The Fox and The Leopard

A leopard was bragging about the beauty of his spots when a fox came up saying how much more beautiful his mind was. Neither liar really won.

Liars and boasters will undo themselves.

[These versions are not exactly the same fable, but are similar enough to be included on the same page.]

Aesop For ChildrenAesop For Children

Fox and Leopard

Milo Winter (1919)

A Fox and a Leopard, resting lazily after a generous dinner, amused themselves by disputing about their good looks. The Leopard was very proud of his glossy, spotted coat and made disdainful remarks about the Fox, whose appearance he declared was quite ordinary.

The Fox prided himself on his fine bushy tail with its tip of white, but he was wise enough to see that he could not rival the Leopard in looks. Still he kept up a flow of sarcastic talk, just to exercise his wits and to have the fun of disputing. The Leopard was about to lose his temper when the Fox got up, yawning lazily.

“You may have a very smart coat,” he said, “but you would be a great deal better off if you had a little more smartness inside your head and less on your ribs, the way I am. That’s what I call real beauty.”


A fine coat is not always an indication of an attractive mind.

Townsend VersionTownsend version

The fox and the Leopard disputed which was the more beautiful of the two. The Leopard exhibited one by one the various spots which decorated his skin. But the Fox, interrupting him, said, “And how much more beautiful than you am I, who am decorated, not in body, but in mind.”

JBR CollectionJBR Collection

The Leopard and The Fox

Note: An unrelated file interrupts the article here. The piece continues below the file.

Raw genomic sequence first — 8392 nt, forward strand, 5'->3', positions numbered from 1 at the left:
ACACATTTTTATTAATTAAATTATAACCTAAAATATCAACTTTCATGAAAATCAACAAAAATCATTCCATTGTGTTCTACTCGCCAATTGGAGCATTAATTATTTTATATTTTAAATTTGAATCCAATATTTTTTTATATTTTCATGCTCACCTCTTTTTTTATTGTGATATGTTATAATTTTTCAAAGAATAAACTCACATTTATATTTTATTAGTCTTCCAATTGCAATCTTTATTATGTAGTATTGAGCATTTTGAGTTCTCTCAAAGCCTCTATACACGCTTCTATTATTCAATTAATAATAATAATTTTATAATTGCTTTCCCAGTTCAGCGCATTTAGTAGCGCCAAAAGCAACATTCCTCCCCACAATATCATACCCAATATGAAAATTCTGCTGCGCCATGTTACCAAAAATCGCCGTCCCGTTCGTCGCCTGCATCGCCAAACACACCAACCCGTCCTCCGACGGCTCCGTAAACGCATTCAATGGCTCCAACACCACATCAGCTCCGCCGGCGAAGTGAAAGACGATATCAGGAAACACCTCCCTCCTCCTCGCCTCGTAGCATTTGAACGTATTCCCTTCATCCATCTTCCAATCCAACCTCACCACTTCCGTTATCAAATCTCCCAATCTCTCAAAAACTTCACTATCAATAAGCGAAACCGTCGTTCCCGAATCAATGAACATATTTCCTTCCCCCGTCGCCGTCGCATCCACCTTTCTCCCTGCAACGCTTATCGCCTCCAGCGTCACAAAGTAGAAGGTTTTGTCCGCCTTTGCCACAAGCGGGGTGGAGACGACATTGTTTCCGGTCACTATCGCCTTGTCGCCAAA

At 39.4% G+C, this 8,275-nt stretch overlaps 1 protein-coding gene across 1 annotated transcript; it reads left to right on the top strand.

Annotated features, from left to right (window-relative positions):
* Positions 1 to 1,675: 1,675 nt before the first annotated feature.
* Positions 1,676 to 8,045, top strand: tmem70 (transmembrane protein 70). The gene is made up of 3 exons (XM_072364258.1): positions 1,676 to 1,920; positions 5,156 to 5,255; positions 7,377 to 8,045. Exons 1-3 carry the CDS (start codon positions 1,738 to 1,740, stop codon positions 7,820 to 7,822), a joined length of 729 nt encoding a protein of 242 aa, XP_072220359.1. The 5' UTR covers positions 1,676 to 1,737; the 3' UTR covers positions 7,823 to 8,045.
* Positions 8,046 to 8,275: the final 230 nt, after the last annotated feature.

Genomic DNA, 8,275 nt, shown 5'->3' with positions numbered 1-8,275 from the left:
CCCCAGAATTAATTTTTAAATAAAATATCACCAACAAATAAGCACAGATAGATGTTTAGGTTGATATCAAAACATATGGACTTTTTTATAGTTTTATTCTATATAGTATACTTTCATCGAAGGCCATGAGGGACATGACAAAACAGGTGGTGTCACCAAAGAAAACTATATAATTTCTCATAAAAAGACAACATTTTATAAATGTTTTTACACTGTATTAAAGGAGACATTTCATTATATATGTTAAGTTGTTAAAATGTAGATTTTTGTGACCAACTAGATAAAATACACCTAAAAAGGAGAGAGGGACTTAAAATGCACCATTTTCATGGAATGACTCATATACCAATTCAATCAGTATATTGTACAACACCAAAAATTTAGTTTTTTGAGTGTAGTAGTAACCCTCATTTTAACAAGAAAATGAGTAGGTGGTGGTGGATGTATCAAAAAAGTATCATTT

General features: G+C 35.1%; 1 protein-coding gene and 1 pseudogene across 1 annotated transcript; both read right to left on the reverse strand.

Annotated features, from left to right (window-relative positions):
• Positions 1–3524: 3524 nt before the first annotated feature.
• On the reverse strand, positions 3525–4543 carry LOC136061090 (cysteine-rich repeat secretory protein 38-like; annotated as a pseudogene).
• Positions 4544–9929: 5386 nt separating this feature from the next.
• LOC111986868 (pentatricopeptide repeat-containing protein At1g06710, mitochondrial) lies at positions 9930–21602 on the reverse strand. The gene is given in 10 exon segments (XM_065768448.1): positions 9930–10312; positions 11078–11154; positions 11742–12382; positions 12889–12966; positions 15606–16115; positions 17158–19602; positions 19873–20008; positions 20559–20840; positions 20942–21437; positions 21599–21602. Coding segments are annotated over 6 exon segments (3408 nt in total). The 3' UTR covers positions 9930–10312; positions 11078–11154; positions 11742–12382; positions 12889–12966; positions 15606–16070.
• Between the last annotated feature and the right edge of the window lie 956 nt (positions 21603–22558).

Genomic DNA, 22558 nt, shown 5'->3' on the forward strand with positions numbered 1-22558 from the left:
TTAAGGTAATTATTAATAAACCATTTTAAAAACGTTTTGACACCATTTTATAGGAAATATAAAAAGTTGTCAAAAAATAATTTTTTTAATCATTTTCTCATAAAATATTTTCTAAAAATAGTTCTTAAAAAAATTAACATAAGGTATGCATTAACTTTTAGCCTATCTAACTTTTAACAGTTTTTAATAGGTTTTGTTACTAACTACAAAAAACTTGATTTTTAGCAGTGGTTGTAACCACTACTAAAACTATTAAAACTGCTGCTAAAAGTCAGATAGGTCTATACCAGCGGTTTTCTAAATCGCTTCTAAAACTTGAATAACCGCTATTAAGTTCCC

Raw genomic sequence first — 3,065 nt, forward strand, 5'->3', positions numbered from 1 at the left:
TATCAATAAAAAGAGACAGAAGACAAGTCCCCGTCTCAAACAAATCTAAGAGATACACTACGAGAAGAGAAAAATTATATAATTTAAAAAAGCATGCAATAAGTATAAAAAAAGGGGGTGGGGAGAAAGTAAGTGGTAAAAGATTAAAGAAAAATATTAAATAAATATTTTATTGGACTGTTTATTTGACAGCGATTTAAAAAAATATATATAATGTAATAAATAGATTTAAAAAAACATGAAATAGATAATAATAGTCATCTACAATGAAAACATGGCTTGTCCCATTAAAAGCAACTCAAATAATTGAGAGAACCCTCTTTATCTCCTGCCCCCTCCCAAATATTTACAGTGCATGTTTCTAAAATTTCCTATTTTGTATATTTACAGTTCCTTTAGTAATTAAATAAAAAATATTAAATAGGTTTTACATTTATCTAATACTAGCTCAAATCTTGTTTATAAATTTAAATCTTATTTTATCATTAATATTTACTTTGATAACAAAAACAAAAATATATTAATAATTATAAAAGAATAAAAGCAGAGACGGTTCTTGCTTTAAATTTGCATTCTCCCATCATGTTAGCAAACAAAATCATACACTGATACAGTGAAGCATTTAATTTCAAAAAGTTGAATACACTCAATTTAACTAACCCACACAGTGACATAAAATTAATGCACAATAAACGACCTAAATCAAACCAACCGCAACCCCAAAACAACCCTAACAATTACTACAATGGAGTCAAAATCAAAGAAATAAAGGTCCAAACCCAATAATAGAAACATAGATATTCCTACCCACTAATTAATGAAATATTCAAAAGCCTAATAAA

Ernest Griset (1874)

The Leopard one day, in the hearing of the Fox, was very loud in the praise of his own beautifully spotted skin. The Fox thereupon told him that, handsome as he might be, he considered that he himself was yet a great deal handsomer. “Your beauty is of the body,” said the Fox; “mine is of the mind.”

L'Estrange VersionL’Estrange version (A Fox and A Crocodile)

There happen’d a contest betwixt a fox and a crocodile, upon the point of bloud and extraction. The crocodile amplify’d wonderfully upon his family, for the credit of his ancestors. Friend (says the fox, smiling upon’t) there will need no herald to prove your gentility; for you carry the marks of your original in your very skin.


Great boasters and lyars have the fortune still some way or other to disprove themselves.

1001Vulpes et Pardus

Vulpes et pardus de pulchritudine concertabant et, pardo suam pellem versicolorem extollente, vulpes, cum suam praeponere non possit, dicebat pardo, “At quanto ego sum speciosior et quam longe formosior, quae non corpus, sed animum versicolorem et variis notis insignem sortita sum!”

Perry #012